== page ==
Luke Wilson knew she wanted her kids to be good swimmers.
Needed them to be good swimmers.
Every time one of her girls went near the water she cringed, recalling the sad story of uncle Dwight.
He couldn’t swim.
“He was eight years old and they lived back in Saskatchewan at the time,” Wilson recalled. “There was an abandoned farmhouse with a pond, and the kids used to go there even though they were told not to. They were out on a raft and he fell in. One girl tried to save him, but it was muddy water. They didn’t find him until it was too late.”
The same fate almost befell her father as well. Fred Wilson nearly drowned when he fell into a rushing river in Calgary.
He was lucky to escape with his life, and forever after eyed any body of water cautiously.
“Growing up, it was a thing with my parents,” Wilson said. “They wanted us to be able to swim well, so the same thing wouldn’t happen to us.”
Knowing all this, Wilson was pleased to find out her daughter Courtnay’s school was offering her swim lessons.
But there was a price.
Parents were expected to pony up to get their kids in the pool, and Wilson was flat broke.
Struggling to keep her head above water while going through a difficult separation from her husband, she simply couldn’t pay.
The single parent worried her daughter would have to do without.
Until she heard about Jumpstart.
In 2005, Canadian Tire launched a program to help families with financial barriers keep their kids in sports.
A registered charity, Jumpstart was using donations to help cover registration, equipment and/or transportation costs.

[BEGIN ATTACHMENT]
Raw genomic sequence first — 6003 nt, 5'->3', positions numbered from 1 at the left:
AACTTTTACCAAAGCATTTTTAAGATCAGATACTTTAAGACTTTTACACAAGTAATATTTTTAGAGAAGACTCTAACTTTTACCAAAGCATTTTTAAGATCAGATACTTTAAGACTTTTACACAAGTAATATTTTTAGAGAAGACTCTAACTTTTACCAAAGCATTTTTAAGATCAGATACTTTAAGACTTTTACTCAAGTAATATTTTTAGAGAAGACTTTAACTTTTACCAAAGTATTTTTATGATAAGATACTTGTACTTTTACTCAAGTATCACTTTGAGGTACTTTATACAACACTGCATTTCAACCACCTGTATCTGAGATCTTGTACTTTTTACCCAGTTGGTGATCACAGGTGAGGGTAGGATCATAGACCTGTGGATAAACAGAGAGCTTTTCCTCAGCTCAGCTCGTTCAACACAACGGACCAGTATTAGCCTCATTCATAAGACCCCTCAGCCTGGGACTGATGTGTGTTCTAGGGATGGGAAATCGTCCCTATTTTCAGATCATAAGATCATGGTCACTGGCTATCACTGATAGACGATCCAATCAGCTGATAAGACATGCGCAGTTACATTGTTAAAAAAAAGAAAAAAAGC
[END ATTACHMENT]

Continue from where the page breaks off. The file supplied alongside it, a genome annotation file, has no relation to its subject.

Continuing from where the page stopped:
Wilson had a lifeline.
Already aligned with the school, Jumpstart covered six weeks of swimming classes. Courtnay learned an essential life skill and her mom breathed a huge sigh of relief.”
In a twist of fate, Wilson ended up taking a job with Canadian Tire, where she was more than happy to get involved with Jumpstart as a volunteer.
“This will be my third year volunteering, and my one daughter (Courtnay) volunteers as well,” she said proudly. “She’s 16 years old now and she loves it. Anything you can do to help kids.”
Saturday is Jumpstart day, and the Chilliwack Canadian Tire is hoping for good weather and a big turnout for an outdoor festival.
Chilliwack Chief forward Josh Hansen is dropping by.
A barbecue will be running and a kids fun zone will be set up.
“All of our stores (more than 310 of them) will be doing something, and ours is a street fair,” said Chilliwack Canadian Tire promotions coordinator Jane Aitken. “We’ve got community policing and the fire department coming out. This whole month is about promoting the program, culminating with this fundraising day.”
Since 2005, Jumpstart has given 439,383 kids ages 4-18 across Canada the chance to play.
Last year, the local program helped 330 kids with sports registration or equipment costs.
Since 2005, the local program has helped 1,466.
“According to statistics, one in three families can’t afford to put their kids in organized sports,” Aitken noted. “More and more, people are recognizing the program and what it does.”
To get more info on what the program is and what it does, click online to http://jumpstart.canadiantire.ca